WATCH: Is Hip-Hop Music Christian Music? Propaganda Answers

Christian hip-hop artist Propaganda says, ‘Sometimes loving your neighbor means understanding your neighbor.’

Although some Christians might not listen to various forms of secular music, Christian artist Propaganda believes that all music is “God’s reflecting” and believes that listening for the  “fingerprints of God” hidden within secular music can actually be an “act of worship.”

Propaganda, also known by his real name of Jason Petty, a popular hip-hop and spoken word artist from Los Angeles, appeared on a recent episode of the Dove Channel’s “Frankly Faraci” and was asked by host Matthew Faraci whether or not hip-hop is Christian music.

“Well, hip-hop is hip-hop. And you know, Jesus ain’t die for hip-hop,” the 37-year-old former school teacher answered. “He died for people. Like any other genre, somebody puts their personhood and their faith and their beliefs into whatever they do.”

“So country music isn’t Christian music. It’s country music. There are Christians that do it. Do you know what I am saying?” he continued. “And hip-hop itself, depending on who you ask and what day you ask them, is much more than a musical genre, it’s more of a cultural expression that came out of sociopolitical and economic state that the nation is in.”

Propaganda agreed that hip-hop can be Christian music, if the outlet is used for such a purpose.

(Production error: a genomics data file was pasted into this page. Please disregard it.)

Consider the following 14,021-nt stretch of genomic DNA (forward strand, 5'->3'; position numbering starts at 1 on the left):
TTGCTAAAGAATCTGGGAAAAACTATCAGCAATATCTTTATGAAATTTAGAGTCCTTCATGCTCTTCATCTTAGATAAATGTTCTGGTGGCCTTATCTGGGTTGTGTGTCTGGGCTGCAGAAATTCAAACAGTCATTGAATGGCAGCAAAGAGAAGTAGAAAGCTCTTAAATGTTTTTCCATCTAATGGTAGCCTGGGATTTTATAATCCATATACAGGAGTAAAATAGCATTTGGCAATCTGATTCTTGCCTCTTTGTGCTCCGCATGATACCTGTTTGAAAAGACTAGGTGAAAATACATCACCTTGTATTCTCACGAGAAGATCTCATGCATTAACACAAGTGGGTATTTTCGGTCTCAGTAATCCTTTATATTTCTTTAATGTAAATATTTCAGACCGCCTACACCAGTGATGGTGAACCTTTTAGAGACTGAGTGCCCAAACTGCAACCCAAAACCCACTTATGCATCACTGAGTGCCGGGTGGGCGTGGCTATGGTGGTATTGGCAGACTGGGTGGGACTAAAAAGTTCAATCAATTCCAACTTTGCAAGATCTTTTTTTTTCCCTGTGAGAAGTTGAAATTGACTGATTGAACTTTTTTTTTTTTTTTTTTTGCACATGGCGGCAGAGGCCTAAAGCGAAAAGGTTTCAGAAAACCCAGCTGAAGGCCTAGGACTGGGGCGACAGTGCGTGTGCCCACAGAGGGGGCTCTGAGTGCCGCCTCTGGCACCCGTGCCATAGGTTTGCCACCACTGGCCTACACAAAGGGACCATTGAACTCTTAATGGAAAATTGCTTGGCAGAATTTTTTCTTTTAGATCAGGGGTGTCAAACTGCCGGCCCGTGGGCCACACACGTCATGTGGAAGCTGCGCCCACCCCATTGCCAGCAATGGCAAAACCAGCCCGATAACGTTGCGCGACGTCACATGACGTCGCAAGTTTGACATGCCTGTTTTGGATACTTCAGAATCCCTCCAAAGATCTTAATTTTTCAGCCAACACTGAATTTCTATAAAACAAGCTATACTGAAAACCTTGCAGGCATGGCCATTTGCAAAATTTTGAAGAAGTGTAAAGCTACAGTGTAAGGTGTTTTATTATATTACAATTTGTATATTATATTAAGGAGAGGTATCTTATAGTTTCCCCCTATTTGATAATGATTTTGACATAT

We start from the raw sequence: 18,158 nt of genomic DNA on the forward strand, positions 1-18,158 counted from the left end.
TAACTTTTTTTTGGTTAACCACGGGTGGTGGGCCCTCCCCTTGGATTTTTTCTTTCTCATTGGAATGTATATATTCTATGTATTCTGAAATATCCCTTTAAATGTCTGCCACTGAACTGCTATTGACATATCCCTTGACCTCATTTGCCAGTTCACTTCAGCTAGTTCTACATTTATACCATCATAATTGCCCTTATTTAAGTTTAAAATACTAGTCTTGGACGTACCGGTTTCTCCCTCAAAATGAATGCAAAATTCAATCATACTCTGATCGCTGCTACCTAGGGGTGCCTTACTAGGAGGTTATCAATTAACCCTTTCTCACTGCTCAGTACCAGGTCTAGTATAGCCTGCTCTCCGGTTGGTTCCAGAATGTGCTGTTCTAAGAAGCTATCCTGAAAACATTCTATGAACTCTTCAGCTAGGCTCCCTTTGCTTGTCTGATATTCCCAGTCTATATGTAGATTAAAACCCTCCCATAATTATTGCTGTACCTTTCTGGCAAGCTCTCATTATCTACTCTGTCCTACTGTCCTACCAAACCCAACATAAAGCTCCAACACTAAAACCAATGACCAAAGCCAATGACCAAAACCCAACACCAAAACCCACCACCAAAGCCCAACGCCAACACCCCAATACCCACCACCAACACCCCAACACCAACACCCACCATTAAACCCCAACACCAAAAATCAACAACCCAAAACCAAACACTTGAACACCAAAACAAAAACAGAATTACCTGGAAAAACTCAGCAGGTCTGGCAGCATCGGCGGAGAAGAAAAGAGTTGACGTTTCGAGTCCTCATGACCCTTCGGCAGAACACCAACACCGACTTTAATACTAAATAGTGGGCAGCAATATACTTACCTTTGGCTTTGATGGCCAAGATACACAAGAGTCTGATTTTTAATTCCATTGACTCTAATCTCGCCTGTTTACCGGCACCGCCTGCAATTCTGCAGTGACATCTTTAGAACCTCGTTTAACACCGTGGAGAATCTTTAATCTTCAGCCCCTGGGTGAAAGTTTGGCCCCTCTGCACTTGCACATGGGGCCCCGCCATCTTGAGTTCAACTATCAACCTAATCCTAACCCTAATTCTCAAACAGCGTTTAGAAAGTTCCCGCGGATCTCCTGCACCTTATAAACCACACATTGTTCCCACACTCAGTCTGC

“Absolutely, just like any other thing can be Christian,” he said. “So, as an artist who is doing hip-hop, hip-hop is the utility, the artist plugging into that might or might not be Christian.”

Faraci added that even though some “bad actors” have given rap a “bad name, that doesn’t mean that the genre is “inherently bad.”

Propaganda agreed, stating that he believes that all music is “God reflecting.”

“I have a worldview that believes that there is no sphere of the universe that God is not sovereign over. So all music, all art, all beauty is God’s. So, all of it is God reflecting. Evil exists in the hearts of men and women,” he explained. “Help me understand how the content of hip-hop is any different than “Hotel California” or any other musical genre where people are just telling their soundtrack of life that is sometimes filled with incredible debauchery.”

“The racial undertone of that is like, ‘Well, hip-hop is made by black people.’ So, somehow we have to give this a caveat like it’s wrong. But, it don’t have to be wrong. How come nobody is saying that about any other genre?” Propaganda asked. “So, I would say that when you are creating art, you are either creating art about the light or about what the light is shining on. In that sense, every album is telling God’s story.”

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SOURCE: The Christian Post
Samuel Smith